In May 1507 Robert Forde, husbandman of Brightwell manor in Berkshire, attacked chaplain John Scolfyld, stabbing him with a dagger. Scolfyld immediately died, and Forde ran to the priory at Wallingford. Wallingford priory was a small Benedictine house; it’s not clear how many monks it had, but it was amongst the smaller religious houses Cardinal Wolsey dissolved in the mid-1520s – so not big. And maybe not equipped or willing to take sanctuary seekers.
That may be why a couple of days later, William Hemyngford, a monk at the priory, along with a number of “yeomen” of Wallingford and several husbandmen of Brightwell (including Richard Forde, presumably a relative) decided to move Rob Forde to another sanctuary.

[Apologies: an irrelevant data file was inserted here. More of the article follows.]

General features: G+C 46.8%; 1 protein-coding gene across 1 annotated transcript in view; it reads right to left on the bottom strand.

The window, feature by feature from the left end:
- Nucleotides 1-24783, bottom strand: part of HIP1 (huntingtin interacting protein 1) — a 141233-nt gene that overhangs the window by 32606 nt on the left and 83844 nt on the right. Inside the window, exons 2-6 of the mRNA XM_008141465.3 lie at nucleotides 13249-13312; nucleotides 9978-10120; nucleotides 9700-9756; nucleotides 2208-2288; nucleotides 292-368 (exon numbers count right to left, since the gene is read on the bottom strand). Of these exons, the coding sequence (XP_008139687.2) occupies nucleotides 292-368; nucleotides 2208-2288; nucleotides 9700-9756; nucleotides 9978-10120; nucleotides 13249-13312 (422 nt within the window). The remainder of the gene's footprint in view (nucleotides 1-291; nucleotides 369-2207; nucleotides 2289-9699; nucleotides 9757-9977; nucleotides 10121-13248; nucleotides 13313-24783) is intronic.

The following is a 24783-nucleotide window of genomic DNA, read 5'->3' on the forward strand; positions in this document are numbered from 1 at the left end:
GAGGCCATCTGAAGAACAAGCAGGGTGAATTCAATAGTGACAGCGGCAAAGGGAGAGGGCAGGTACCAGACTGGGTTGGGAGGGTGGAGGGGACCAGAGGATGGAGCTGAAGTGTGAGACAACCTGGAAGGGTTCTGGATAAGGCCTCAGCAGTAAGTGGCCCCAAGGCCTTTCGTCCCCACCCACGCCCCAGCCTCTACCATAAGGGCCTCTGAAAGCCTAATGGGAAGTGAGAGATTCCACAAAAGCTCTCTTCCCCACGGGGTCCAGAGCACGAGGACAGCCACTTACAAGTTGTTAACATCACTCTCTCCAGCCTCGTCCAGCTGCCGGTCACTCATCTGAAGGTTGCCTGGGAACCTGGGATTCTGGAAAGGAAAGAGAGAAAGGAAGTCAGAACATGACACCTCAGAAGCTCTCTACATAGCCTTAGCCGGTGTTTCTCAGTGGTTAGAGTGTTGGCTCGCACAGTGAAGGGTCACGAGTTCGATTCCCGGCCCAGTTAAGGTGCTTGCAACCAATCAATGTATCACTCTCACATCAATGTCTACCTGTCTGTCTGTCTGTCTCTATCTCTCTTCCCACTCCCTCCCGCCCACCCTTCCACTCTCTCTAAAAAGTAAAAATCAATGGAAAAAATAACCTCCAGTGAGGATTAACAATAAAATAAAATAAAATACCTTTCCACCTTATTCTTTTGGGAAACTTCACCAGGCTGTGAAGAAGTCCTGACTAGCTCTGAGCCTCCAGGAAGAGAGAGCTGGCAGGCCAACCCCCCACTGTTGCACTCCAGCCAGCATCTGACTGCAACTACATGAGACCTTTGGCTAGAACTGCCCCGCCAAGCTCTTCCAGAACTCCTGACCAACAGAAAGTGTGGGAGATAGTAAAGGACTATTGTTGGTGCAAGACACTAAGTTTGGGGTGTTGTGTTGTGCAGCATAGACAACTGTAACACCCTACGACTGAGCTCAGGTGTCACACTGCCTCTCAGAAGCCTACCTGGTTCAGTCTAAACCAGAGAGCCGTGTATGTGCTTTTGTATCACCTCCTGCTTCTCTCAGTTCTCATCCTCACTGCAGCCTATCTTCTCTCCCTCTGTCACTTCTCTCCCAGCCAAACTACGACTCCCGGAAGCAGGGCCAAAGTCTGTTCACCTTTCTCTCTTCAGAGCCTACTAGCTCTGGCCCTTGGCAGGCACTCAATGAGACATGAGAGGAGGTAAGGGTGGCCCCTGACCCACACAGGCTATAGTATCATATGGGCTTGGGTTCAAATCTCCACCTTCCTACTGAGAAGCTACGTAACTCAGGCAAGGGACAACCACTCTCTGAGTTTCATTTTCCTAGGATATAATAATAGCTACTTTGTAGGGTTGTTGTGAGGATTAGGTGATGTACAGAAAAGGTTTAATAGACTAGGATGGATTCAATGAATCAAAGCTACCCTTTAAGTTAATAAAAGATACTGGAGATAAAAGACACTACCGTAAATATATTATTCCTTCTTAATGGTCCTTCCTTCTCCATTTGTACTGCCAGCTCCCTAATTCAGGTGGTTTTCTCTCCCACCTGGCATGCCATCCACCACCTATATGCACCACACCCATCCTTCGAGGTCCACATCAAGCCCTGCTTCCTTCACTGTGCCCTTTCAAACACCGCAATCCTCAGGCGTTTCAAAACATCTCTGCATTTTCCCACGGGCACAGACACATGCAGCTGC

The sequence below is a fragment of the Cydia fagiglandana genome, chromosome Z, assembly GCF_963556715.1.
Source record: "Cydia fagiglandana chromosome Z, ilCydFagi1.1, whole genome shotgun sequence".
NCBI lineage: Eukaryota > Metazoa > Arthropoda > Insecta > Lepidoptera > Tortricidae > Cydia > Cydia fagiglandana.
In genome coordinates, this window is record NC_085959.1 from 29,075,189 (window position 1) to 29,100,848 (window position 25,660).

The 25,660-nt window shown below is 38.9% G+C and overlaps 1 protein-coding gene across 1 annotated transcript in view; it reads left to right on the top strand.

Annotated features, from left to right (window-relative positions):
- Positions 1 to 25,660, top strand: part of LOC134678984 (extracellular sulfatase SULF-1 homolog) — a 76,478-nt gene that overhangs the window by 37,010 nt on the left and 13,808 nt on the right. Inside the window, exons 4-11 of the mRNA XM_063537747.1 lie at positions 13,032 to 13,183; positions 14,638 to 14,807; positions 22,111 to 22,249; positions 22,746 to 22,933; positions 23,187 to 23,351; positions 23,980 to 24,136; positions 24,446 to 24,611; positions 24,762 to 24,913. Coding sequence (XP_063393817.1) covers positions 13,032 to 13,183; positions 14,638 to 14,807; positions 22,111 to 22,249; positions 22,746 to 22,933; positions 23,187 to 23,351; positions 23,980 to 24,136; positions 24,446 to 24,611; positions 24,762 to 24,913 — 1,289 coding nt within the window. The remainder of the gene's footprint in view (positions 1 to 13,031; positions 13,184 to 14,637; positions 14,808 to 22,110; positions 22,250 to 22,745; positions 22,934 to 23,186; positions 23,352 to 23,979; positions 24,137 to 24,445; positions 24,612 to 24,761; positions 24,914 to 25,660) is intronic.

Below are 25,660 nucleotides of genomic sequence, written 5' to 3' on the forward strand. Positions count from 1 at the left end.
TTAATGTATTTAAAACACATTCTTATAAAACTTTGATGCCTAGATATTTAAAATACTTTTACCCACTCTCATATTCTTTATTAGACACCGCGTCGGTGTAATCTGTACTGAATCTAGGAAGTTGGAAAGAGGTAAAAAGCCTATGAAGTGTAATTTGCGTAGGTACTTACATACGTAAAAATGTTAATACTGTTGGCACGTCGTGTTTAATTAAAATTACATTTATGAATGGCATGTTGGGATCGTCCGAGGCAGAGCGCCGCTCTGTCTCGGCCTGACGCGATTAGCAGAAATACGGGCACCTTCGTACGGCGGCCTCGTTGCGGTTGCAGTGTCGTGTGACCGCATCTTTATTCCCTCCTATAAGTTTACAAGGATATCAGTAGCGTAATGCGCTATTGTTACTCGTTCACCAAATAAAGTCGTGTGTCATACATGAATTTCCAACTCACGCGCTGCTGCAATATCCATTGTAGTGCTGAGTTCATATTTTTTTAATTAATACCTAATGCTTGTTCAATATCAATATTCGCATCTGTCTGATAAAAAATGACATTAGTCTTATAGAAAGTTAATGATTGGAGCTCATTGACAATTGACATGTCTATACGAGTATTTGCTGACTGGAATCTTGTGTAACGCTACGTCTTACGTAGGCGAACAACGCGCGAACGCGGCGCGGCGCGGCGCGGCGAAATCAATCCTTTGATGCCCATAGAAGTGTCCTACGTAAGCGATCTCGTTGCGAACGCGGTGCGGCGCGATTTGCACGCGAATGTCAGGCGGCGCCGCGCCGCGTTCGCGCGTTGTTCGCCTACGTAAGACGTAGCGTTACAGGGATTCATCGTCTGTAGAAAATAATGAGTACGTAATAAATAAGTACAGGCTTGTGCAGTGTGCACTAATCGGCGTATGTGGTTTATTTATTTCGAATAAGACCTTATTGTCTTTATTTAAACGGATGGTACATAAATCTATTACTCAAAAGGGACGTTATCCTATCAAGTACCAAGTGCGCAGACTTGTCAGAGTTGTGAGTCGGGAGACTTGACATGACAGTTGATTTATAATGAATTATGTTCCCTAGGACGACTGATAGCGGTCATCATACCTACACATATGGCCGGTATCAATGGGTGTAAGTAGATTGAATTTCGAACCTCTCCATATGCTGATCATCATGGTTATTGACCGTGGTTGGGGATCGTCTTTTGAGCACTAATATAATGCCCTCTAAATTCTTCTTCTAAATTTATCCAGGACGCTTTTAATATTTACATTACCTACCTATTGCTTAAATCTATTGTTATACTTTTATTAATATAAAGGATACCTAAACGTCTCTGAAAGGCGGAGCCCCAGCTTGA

The monk and half a dozen laymen stealthily took him from the priory to a boat waiting on the Thames, and conveyed him to a safer sanctuary upstream: the “privileged” and “holy place” (as the coroner’s inquest jurors put it) of Culham, a manor belonging to Abingdon Abbey.
Culham featured in Humphrey Stafford’s famous 1486 sanctuary case; a rebel against the then-new king Henry VII, Stafford had taken sanctuary at Culham for treason. The courts ruled that though Culham wasn’t an asylum for treason, it was for felony.
Who knows how long Forde stayed at Culham. The next time we see him, he was in court presenting a pardon in the summer of 1510, three years later.
If only Forde had waited a bit – five hundred years or so – there would have been a sanctuary in Brightwell itself. He does seem to have been a bit of an ass.
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